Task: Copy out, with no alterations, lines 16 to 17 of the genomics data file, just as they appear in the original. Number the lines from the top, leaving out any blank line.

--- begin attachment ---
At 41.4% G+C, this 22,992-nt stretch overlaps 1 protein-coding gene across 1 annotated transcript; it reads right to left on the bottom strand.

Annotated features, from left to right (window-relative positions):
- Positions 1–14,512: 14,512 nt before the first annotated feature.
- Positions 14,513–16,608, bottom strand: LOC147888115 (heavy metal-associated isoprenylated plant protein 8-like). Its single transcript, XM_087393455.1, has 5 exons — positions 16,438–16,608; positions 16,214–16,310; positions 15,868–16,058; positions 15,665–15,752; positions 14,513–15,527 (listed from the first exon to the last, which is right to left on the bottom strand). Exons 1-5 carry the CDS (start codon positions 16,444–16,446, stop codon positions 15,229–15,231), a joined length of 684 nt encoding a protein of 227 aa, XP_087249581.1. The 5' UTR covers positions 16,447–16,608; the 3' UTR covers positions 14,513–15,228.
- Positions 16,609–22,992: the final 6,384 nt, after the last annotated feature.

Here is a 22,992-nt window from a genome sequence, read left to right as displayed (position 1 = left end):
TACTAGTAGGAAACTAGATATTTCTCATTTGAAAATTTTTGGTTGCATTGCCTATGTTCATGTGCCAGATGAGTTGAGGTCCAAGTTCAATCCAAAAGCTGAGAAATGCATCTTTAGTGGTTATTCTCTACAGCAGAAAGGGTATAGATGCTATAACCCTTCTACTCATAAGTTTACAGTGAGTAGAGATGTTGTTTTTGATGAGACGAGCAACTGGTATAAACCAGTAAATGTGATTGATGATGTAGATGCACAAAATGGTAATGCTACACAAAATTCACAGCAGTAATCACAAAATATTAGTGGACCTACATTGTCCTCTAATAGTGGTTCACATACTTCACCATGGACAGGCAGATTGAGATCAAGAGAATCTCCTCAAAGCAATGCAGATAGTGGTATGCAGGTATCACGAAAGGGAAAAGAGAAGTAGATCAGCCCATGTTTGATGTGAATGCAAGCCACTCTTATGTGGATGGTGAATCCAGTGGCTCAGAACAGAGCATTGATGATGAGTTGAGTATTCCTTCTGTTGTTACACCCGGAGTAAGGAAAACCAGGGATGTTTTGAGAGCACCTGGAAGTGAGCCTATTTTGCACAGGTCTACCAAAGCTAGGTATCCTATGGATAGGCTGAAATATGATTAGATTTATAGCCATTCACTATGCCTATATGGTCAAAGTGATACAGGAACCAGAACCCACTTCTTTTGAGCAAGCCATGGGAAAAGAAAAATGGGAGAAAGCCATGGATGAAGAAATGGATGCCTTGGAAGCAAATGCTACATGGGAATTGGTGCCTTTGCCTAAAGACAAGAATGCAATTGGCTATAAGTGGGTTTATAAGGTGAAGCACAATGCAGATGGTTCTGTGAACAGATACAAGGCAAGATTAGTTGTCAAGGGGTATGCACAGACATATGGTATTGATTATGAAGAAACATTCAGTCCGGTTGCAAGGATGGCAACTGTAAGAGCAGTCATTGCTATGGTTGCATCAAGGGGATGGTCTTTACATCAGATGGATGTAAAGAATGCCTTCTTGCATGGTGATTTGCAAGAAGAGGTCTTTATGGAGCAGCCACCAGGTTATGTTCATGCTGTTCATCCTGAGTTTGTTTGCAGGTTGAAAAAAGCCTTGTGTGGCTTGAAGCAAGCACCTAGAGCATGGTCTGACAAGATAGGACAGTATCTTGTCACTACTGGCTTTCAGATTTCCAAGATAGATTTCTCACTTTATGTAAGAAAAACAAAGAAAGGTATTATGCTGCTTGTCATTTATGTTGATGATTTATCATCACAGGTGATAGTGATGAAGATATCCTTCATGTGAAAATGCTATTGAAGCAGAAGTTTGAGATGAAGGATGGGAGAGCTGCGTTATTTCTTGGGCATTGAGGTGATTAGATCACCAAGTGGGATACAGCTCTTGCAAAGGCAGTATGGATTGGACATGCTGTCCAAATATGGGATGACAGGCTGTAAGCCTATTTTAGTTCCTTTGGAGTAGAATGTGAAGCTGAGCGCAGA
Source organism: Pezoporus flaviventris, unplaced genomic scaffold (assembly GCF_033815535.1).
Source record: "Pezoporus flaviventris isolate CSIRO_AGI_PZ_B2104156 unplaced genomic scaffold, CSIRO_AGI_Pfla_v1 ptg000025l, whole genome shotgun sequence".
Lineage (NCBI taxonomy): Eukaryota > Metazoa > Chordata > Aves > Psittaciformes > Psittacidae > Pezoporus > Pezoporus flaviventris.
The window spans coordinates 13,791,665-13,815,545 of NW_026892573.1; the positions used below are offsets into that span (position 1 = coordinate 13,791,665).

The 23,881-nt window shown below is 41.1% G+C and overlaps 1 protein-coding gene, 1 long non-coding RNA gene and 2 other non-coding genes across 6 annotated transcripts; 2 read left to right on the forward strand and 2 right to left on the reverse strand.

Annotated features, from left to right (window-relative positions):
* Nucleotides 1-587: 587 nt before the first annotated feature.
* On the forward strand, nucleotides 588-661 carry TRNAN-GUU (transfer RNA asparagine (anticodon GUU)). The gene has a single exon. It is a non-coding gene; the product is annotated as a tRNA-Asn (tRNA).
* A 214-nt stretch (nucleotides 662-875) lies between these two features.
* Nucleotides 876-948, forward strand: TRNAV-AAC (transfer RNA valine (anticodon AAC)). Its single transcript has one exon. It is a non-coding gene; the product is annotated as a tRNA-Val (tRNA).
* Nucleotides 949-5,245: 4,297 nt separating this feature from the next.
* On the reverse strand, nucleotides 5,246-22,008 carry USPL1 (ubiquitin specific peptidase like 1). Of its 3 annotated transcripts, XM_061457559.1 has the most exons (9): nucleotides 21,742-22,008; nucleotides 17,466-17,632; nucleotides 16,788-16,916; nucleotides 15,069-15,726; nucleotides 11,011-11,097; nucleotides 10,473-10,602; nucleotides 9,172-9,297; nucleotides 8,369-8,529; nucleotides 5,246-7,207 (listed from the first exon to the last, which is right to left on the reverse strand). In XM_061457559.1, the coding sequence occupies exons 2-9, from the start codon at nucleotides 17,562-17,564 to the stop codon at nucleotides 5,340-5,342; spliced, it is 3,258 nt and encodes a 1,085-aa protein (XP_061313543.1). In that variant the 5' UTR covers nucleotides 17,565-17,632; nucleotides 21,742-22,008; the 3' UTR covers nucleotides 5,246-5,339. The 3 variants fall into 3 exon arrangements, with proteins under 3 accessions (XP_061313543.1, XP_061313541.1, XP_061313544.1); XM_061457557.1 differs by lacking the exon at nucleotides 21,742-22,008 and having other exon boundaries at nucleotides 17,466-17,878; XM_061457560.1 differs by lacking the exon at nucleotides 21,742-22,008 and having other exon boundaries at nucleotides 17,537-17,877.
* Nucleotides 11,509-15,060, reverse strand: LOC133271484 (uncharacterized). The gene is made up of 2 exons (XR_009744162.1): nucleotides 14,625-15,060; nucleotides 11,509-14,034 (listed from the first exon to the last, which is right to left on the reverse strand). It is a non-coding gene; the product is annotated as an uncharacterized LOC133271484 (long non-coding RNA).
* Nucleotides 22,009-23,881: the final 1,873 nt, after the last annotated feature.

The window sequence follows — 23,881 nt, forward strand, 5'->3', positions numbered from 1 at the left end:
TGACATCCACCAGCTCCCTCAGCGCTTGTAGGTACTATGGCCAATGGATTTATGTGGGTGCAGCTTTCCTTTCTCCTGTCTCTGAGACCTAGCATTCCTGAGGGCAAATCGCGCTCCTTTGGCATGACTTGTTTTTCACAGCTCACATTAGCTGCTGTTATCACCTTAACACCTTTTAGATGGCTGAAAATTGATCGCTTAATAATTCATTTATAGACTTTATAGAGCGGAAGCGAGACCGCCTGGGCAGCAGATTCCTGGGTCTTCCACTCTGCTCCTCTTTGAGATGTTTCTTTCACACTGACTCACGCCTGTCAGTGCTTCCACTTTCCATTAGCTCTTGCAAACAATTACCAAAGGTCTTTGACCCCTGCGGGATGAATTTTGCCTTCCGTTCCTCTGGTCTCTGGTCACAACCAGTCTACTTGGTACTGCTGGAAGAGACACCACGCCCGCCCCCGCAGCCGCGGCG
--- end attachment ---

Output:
* A 214-nt stretch (nucleotides 662-875) lies between these two features.
* Nucleotides 876-948, forward strand: TRNAV-AAC (transfer RNA valine (anticodon AAC)). Its single transcript has one exon. It is a non-coding gene; the product is annotated as a tRNA-Val (tRNA).